Last night was interesting. Also interesting is thinking how close this series is to being 3-1 Lakers. Only it’s not.

Which is fun.

Some things that occured to me in the wake of this madness…

-How come no one talks about the danger of the huge first-quarter lead? I have absolutely no statistical data to back this up, and I’m not even recalling a lot of anecdotal evidence at the moment, but I’m certain of my point: Big early leads set teams up for disaster.

Think about it. If it’s a close game through the first half and then you somehow go up 10 or 12 late in the third, that’s a huge psychological advantage. You’ve got the momentum, you’re starting to pull away, and the other team feels like the game is getting away from them. It’s borderline panic-time. But if you’re up 24 in the first half, and then your lead is whittled down to 10 or 12 late in the third, suddenly YOU’RE the one panicking. You start to feel helpless, and you get away from the things that got you this huge lead in the first place. It seems like pretty basic psychology, and anyone who watches the NBA on a regular basis understands this.

It’s different in the playoffs, too. Not that it doesn’t happen in the regular season, but we’ve all seen enough games where teams get down big early and find an excuse to coast to the finish (unless they’re playing an early-mid ’00s Knicks team in the midst of a Patented Fourth-Quarter Collapse™.) But in the postseason, with the stakes so much higher, great teams don’t give up. It almost happened to Boston in Game 2, and it sure as hell happened to L.A. last night. I think if I were an NBA coach, I wouldn’t let my team go up by more than 12 in the first half of any playoff game. It’s not worth the stress.

-Remember how Phil famously accused young Kobe of “sabotaging” games to keep them close and set up his own late-game heroics? Think maybe KB’s doing the same thing to this series? I’m not saying it’s likely, but as always, I put nothing past Mr. Bean.

-Speaking of Kobe: His legacy is up in the air right now a little bit, huh? I don’t mean his legacy as a great, great player, but his legacy as THAT dude. Shooting a combined 15-of-45 in Games 1 and 4… well, it’s not particularly Jordan-esque is all I’m saying.

Also: “Bryant acts entitled because he is entitled.” Maybe not today, though.

-A few weeks back I made some ridiculous comment about how the Celtics have three possible Hall of Famers on their roster: KG, Pierce, and Tony Allen. Sorry, I meant Ray. Regardless, some of you thought I might as well have meant Tony for how absurd my statement was. Well, let’s revisit, shall we?

Garnett’s HOF status is obviously pretty untouchable, and Pierce — a Celtic lifer and captain who will, it looks like, end up with at least one ring to go with his terrific career stats and many instances of clutch play — will be that much closer to an HOF lock if Boston closes this thing out. And Ray Ray? As crazy as it seemed when he was shooting -8 percent against the Cavs, dude’s arguably been the Celtics’ best player in this series: Leading scorer (20 ppg) through four games, hitting a fairly ridiculous 52 percent from the field, including 48 percent from three, along with 6 boards, 1.2 steals, and stretches of surprisingly effective defense on that Bryant guy. If he keeps it up, dude’s got a pretty great shot at Finals MVP. And if he does THAT? Call it the James Worthy scenario: Big Game was always gonna be a borderline Hall of Famer, but his ridiculous play in the ’87-88 Finals — including the first Game 7 triple-double in Finals history — earned him Finals MVP, which looked awfully good when HOF folks were checking his resume a few years back. This has nothing to do with anything. I’m just saying.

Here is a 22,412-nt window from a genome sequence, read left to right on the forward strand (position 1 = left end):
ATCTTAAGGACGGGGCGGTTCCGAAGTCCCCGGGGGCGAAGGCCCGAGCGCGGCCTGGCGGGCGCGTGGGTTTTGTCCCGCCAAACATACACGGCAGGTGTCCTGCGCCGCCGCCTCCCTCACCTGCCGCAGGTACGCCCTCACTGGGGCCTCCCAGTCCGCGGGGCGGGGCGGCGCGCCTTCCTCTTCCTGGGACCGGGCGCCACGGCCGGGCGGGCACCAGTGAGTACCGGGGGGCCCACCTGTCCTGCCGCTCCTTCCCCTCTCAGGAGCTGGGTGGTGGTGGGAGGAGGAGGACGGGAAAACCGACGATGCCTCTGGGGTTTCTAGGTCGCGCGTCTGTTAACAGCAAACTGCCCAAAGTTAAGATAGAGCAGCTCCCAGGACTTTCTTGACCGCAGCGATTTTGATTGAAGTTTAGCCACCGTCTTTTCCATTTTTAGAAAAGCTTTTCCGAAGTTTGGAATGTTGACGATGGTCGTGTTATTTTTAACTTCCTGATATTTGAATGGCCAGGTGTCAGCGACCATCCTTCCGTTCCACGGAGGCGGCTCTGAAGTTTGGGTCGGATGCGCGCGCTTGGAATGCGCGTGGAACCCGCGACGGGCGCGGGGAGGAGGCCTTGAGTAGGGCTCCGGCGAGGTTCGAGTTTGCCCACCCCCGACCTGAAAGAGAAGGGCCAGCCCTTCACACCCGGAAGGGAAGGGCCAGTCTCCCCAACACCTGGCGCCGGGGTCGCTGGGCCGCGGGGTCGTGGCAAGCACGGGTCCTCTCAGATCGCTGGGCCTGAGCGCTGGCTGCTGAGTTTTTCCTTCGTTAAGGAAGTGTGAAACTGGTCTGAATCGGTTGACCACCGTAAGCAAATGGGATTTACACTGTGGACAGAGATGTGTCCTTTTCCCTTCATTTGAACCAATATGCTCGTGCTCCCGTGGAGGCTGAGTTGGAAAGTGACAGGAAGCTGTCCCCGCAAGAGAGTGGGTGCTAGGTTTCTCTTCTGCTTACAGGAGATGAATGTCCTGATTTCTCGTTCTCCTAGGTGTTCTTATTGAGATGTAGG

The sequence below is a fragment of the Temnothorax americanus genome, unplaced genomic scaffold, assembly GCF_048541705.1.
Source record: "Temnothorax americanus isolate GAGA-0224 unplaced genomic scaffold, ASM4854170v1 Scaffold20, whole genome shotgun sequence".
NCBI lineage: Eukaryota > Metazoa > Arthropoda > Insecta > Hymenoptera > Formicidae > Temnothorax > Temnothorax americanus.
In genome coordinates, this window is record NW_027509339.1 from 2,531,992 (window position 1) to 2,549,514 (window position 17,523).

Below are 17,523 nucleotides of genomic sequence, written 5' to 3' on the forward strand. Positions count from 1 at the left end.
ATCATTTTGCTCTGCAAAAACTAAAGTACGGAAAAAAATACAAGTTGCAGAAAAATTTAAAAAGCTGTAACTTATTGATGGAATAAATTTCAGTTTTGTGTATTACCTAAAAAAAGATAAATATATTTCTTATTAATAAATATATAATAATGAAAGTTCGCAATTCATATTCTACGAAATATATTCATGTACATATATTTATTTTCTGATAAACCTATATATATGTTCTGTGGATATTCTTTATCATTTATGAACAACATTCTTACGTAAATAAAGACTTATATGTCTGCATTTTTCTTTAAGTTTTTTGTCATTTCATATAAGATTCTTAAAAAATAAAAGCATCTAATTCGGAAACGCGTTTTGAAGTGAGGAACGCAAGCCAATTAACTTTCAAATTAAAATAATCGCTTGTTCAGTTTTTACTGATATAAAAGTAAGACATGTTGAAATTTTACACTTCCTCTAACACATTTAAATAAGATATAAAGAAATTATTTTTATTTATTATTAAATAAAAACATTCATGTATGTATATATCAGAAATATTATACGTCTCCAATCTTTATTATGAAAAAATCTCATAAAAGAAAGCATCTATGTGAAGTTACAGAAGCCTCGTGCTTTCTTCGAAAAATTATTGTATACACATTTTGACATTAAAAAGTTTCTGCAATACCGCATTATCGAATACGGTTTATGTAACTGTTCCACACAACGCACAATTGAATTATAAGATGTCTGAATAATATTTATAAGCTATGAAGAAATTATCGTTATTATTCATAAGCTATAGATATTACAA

So, yeah. Ray Allen. He’s an actor, too.

-And speaking of ’87-88… There’s been lots of talk and blogging and whatnot about how this season might be the best in NBA history. I’m gonna go ahead and squash that right now.

A few years back, SLAM did a one-off special issue on how 1988 was the greatest year in NBA history. Like every one-off special issue Slam does (or, I suppose, like every issue every magazine has ever published), this was done primarily to make our publisher money. But it was also a cool chance for those poor saps on the editorial side (like me) to revisit the League’s golden age. A few more years removed, and compared to this just-about-completed ’07-08 season, ’87-88 gleams even more brightly.

Briefly: The ’87-88 Lakers are better than the ’07-08 Lakers. The ’87-88 Pistons are better than the ’07-08 Celtics. The ’87-88 MVP was better than the ’07-08 MVP. The ’87-88 playoffs had moments (Bird v. Nique, Isiah’s bum ankle Game 6, Worthy’s triple-double Game 7) that far overshadow anything we’ve seen in ’07-08. The ’87-88 Finals were one of the best in League history. The ’07-08 Finals will have to go bat-sh*t crazy over the next three games to come close.

This has been a great season, but this stupid VH-1 inspired “Best Season Ever!” nonsense has got to stop. Because it’s not.